We’ll also be outlining how your airport and community can easily develop local China Kits(tm) to assure visitors from China can be seamlessly made to feel welcome.

And we’ll help you avoid some pitfalls… hint: if your current website has an instant Google translate function, disable it as fast as you can… at the Workshop we’ll explain.
___________________

Special! – Get A View of The Supersonic Future!

Saturday, August 18, 2018 – Special Reception – Boom Supersonic

The 55-seat Boom Supersonic airliner is on target for entering service in 2023. It will change the structure of intercontinental travel – materially.

That’s the reason we are excited that Boom has invite Summit attendees are cordially invited to a special reception at the company’s new headquarters and research center, located at Centennial Airport, the company that is building a new airliner that will completely change intercontinental travel.

The reception will include a tour of the company’s new headquarters, including the mock-up of “Baby Boom” – the one-third size concept model, which is scheduled to fly next year.

If you want to see the future,  get to Denver a day early and join us!

The 21st Century Air Access Imperatives

We’re In A Digital World…

… But Air Service Planning Is Stuck In The 1980s

The New Air Access Paradigms & The Need For A New Approaches

We’re In The 21st Century – But Air Service Planning Is Still In The 1980s

This is the Workshop that every airport director would do well to attend… at this Workshop, Boyd Group International will be discussing a new study it is publishing of the air transportation system that’s emerging in America… and how it’s being totally missed – and in some cases intentionally ignored.

In a world of instant messaging, Skype meetings across continents, e-mail, and digital communication, the approach to developing air access in America is the equivalent of using pay phones, snail mail and typewriters to communicate. And to top it all off, the message and the objectives are often completely obsolete.

According to a new comprehensive study by Boyd Group International, the communication channel represented by air transportation has completely changed in structure, economics, consumer preferences and comparative value. But instead of adjusting and optimizing and recognizing these dynamics, the air service planning has recognized none of these fundamental changes.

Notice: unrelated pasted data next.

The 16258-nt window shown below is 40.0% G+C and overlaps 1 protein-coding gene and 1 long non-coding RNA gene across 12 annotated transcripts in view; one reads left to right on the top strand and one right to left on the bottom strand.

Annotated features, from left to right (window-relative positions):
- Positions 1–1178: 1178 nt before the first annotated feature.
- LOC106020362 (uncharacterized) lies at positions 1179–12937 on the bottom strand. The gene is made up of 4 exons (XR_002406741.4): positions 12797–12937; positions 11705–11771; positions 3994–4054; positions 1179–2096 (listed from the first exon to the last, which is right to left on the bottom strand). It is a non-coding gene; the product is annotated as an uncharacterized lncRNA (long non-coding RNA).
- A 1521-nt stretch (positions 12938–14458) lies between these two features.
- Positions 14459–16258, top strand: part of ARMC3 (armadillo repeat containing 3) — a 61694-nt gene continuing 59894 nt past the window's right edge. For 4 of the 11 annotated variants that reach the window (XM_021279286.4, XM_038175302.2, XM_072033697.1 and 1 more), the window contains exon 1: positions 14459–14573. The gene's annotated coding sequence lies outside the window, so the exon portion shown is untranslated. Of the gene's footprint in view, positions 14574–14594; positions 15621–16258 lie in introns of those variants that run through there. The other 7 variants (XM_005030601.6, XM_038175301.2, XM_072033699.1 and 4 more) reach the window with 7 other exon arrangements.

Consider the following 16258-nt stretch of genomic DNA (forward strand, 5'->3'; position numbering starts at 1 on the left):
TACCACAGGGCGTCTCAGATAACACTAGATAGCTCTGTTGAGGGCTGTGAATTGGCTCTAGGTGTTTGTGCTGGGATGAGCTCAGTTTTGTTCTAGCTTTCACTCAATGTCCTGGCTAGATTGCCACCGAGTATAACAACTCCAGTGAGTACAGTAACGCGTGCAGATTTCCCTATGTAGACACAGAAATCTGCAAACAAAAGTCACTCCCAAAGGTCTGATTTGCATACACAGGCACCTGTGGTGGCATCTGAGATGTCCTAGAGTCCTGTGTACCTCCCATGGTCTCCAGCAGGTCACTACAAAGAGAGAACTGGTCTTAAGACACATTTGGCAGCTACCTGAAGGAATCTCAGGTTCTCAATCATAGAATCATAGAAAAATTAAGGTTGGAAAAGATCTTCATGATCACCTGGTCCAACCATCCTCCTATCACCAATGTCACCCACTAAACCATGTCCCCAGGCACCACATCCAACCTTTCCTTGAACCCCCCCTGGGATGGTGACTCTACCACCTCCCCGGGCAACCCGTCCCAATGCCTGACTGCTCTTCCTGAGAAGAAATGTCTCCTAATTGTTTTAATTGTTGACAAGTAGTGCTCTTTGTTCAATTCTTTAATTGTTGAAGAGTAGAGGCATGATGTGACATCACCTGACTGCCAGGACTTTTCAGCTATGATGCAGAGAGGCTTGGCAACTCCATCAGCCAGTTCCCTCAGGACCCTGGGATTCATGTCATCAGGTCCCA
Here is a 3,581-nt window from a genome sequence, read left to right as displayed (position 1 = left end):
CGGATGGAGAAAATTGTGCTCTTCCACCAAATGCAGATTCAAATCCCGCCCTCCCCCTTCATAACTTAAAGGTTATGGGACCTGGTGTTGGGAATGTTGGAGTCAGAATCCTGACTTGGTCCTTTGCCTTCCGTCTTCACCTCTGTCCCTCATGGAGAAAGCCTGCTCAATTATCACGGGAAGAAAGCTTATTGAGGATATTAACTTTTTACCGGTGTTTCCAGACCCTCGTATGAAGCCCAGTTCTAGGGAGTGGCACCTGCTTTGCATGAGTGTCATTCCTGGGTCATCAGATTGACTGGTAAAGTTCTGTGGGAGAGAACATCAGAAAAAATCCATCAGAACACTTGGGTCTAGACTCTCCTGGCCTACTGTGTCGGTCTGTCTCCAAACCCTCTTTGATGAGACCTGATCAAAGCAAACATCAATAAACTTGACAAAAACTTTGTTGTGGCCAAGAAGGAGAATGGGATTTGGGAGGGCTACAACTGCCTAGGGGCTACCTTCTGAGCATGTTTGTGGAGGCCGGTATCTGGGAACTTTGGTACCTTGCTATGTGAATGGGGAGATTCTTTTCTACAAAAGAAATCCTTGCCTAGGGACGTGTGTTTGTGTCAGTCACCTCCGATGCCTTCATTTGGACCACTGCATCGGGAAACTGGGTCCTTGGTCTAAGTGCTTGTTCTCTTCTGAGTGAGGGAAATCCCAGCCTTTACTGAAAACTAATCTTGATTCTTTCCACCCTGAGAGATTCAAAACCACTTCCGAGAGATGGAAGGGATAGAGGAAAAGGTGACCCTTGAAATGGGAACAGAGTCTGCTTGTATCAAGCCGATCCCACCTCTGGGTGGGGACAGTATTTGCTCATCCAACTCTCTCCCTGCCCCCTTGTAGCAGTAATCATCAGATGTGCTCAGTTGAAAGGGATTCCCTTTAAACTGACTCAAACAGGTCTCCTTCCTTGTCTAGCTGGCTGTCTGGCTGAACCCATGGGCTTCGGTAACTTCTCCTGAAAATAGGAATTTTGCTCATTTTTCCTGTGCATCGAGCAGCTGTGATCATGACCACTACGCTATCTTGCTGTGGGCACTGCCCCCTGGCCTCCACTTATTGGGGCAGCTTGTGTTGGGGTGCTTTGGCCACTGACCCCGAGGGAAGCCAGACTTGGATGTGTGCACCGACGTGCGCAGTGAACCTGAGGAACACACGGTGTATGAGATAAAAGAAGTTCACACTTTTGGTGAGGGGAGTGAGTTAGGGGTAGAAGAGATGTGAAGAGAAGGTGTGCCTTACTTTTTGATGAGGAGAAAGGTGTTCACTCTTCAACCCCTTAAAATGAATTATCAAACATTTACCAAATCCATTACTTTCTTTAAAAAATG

The 100-page White Paper – The New Air Service Paradigm – Time For New Thinking – pulls no punches.  It’s been developed based on the need to discard current obsolete thinking regarding how air transportation will shape the future.

If the US is to plan for the future, it demands that future realities be accepted, addressed and optimized. But today, that’s not the case.

We can start with how our regulatory system is still firmly rooted in the 1970s… Take just a cursory look.

… The FAA still ranks airports in “hub” categories when most have no such relationship to any activities represented by that term. Nobody is hubbing or connecting in Bangor or Charleston.

… The FAA still thinks there is an independent regional airline system, when it’s been gone for two decades. Go try and book a seat on Air Wisconsin, or SkyWest or Envoy.

… The FAA – and most other forecast sources – still believe that enplanements are the direct result of simple econometric factors. The spikes in enplanements delivered by sudden ULCC entry into several markets have zero to do with GDP or any of the other ancient methodologies used by the FAA.

… FAA data collection is out of date.  But it’s consistent with the computer power that was available when Laugh-In was still on TV.

… O&D and other metrics represent the past, but not the future. Increasingly, there is a complete disconnect between historic airline planning and what is represented by the new mission applications of airliners delivering discretionary consumer products, in addition to “air service.”

… Bogus Studies To “Lure” Airlines To Town. It’s gotten to be the modern version of cargo cults, only they cost a lot more.

Just do a search… the number of small airports getting taken for a ride, with “studies” to find more airlines, when the targets are already as obvious as a blemish on prom night… or, simply not there. And how ’bout those “true market analyses” sold to small airports, showing a “catchment area” only slightly smaller than the Louisiana Purchase.

In the meantime, reality marches on. New fleets are changing airline strategies.